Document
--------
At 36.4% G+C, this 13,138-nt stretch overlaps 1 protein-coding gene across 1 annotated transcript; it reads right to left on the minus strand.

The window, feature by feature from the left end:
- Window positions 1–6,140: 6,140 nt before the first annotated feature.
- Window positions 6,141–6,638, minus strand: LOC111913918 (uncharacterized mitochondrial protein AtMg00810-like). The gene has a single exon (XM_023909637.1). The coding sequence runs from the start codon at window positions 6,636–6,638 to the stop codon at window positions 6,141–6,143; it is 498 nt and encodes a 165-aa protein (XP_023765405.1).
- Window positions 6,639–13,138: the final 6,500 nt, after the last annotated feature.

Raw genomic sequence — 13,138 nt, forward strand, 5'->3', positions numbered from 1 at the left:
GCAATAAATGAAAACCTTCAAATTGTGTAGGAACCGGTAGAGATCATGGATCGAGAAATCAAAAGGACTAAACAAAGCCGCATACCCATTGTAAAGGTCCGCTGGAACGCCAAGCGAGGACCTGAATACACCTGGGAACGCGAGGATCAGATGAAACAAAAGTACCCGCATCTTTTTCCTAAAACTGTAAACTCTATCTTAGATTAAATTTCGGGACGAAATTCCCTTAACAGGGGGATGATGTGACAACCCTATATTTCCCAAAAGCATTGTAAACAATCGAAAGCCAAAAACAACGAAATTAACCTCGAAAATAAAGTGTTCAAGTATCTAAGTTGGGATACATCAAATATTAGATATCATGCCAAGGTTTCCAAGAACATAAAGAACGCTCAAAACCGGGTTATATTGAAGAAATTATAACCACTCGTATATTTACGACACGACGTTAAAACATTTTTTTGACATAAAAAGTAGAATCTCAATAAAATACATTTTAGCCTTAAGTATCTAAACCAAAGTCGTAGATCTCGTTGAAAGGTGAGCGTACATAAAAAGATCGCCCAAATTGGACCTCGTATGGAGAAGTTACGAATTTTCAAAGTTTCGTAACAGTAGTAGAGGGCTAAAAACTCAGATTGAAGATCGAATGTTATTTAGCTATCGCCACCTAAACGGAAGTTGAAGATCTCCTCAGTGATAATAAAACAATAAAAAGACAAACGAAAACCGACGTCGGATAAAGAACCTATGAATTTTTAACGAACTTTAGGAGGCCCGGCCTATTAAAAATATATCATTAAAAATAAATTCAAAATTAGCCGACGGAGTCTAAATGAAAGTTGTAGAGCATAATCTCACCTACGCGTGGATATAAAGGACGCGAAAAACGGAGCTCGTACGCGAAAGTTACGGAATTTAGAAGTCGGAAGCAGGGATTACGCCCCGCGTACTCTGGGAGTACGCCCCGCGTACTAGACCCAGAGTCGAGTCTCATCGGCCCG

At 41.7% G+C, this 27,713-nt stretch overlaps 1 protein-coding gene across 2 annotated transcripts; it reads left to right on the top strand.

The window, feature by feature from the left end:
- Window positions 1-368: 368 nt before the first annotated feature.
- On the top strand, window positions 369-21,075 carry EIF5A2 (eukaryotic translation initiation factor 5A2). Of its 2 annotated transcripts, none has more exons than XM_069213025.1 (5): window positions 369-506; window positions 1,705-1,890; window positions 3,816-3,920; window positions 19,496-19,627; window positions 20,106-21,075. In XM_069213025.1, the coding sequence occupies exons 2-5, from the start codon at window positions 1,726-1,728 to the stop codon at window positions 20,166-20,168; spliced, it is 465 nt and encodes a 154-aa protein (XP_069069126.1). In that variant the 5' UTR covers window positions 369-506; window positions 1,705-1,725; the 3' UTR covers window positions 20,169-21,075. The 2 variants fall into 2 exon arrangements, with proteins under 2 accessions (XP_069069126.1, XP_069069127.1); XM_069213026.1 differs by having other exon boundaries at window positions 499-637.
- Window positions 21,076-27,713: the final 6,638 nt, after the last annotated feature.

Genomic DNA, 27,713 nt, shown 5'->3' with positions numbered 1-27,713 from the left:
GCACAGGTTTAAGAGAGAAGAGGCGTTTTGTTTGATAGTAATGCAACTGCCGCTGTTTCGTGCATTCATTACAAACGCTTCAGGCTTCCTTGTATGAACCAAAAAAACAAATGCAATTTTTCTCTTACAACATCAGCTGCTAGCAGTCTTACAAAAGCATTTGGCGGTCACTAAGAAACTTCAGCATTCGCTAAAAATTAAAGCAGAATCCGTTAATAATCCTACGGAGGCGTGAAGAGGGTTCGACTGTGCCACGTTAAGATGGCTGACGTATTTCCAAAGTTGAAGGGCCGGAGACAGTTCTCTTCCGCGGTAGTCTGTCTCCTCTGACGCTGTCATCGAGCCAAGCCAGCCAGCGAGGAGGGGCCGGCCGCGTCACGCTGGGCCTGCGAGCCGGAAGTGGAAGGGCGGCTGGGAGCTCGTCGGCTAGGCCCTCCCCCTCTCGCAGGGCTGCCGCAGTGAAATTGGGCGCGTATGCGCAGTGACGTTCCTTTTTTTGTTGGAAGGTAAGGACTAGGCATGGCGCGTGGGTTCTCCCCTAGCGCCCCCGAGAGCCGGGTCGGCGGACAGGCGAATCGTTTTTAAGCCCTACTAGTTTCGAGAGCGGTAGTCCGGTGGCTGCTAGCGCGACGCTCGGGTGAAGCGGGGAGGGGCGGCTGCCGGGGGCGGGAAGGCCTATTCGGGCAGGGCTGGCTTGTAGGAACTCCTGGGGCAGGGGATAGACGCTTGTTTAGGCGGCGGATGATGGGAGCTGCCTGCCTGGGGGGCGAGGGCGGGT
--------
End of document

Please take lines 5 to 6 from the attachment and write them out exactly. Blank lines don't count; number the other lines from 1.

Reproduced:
- Window positions 6,639–13,138: the final 6,500 nt, after the last annotated feature.

Raw genomic sequence — 13,138 nt, forward strand, 5'->3', positions numbered from 1 at the left: